Neal Gershenfeld, founder of MIT's Center for Bits and Atoms, has been talking about making digital things physical and physical things digital longer than almost anyone, and his books -- notably FAB: The Coming Revolution on Your Desktop -- are visionary and inspirational ways to think about how information technology has changed our species' relationship with the universe; while the Fab Labs he helped invent represent the best and most thoughtful way that a makerspace can be built to suit local community needs. Read the rest



Gus the hacker puppeteer writes, "While looking for Google-autocompleted questions about the media to answer on The Media Show, we started typing 'how do cell phones...' and Google came back with '...distract students.'" Read the rest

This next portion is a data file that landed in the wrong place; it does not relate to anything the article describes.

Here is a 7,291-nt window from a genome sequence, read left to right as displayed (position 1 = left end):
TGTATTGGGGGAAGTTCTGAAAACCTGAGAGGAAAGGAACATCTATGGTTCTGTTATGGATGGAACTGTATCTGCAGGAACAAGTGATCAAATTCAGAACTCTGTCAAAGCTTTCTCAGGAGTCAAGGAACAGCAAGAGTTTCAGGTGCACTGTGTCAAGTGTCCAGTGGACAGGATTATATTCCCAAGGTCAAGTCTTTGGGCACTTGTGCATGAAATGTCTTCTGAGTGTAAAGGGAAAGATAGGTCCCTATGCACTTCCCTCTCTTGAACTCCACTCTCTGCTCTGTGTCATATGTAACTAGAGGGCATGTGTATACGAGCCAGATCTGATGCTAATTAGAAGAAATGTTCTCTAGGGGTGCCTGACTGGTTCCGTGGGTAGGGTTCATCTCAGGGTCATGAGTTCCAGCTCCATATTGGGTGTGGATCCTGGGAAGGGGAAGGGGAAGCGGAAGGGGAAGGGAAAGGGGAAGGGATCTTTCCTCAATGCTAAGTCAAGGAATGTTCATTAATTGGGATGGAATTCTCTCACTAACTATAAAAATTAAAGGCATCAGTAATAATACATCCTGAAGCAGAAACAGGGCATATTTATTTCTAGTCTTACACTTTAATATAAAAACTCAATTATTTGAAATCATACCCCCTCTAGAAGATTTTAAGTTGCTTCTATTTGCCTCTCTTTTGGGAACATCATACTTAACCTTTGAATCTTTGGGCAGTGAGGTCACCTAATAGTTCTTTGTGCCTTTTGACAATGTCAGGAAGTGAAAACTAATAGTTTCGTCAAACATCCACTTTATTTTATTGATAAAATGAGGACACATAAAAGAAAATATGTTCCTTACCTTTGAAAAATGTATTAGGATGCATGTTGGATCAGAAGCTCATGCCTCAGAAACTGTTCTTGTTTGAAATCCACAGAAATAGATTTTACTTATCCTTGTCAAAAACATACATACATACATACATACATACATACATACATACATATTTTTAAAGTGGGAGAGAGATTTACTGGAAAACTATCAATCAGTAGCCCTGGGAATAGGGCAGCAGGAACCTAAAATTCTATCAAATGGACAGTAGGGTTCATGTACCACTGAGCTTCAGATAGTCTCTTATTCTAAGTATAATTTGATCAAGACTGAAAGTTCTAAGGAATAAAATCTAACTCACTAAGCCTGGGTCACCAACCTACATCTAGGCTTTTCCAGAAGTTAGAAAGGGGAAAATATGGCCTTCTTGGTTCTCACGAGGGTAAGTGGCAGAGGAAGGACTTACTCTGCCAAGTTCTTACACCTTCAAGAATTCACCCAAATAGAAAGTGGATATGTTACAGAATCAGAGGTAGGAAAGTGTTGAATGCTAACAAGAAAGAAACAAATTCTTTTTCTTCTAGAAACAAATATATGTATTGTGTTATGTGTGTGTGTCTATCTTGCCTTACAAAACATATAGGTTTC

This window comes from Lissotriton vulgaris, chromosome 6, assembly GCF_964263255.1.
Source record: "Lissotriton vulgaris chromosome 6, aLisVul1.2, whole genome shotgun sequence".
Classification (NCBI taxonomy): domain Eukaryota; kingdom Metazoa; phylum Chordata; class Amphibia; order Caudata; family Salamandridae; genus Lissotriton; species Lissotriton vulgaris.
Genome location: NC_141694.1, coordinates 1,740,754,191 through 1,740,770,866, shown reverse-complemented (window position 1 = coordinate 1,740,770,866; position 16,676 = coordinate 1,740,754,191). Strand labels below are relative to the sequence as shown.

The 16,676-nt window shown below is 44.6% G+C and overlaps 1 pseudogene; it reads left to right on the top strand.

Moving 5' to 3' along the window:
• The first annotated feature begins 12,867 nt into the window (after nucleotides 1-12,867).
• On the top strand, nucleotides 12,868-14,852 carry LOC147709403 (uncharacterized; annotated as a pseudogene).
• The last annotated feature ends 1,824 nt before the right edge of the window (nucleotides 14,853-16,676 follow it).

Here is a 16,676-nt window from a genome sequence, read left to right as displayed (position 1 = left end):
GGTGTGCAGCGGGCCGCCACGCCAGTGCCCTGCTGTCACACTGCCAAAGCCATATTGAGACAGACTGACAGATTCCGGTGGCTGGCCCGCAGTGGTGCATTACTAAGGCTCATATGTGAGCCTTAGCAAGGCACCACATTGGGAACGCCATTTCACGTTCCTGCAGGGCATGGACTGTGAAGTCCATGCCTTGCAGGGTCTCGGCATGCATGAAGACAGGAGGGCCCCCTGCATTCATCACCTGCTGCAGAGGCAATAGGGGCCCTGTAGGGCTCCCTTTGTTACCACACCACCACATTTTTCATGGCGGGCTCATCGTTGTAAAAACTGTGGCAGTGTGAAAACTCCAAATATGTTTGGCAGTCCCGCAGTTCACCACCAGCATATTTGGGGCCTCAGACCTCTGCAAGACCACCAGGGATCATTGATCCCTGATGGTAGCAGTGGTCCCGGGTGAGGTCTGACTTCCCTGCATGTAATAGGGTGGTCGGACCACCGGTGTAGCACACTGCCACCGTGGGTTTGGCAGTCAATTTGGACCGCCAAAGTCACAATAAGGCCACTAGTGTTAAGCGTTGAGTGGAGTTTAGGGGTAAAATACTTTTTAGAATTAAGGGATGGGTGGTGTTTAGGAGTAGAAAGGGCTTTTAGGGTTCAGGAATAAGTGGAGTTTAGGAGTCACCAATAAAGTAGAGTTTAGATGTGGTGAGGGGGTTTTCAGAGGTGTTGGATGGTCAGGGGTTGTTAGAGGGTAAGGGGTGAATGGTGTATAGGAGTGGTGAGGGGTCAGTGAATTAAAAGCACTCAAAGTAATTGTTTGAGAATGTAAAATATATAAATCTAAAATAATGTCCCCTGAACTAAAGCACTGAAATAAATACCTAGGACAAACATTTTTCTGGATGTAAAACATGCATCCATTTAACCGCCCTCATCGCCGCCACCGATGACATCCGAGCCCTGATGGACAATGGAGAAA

What if school was out, forever?


Today a future without schools. Instead of gathering students into a room and teaching them, everybody learns on their own time, on tablets and guided by artificial intelligence.

Flash Forward: RSS | iTunes | Twitter | Facebook | Web | Patreon | Reddit

In this episode we talk to a computer scientist who developed an artificially intelligent TA, folks who build learning apps, and critics who wonder if all the promises being made are too good to be true. What do we gain when we let students choose their own paths? What do we lose when we get rid of schools?

Illustration by Matt Lubchansky.

▹▹ Full show notes Read the rest

Teach crypto with emoji: Codemoji!


Brett from Mozilla writes, "Codemoji, a game and learning tool that lets you encode secret messages in emoji and then send them to friends for deciphering." Read the rest

Rubber fingertips to use with fingerprint-based authentication systems


Mian Wei, a Chinese student at the Rhode Island School of Design, has created an experimental series of fake fingertips with randomly generated fingerprints that work with Apple and Android fingerprint authentication schemes, as well as many others. Read the rest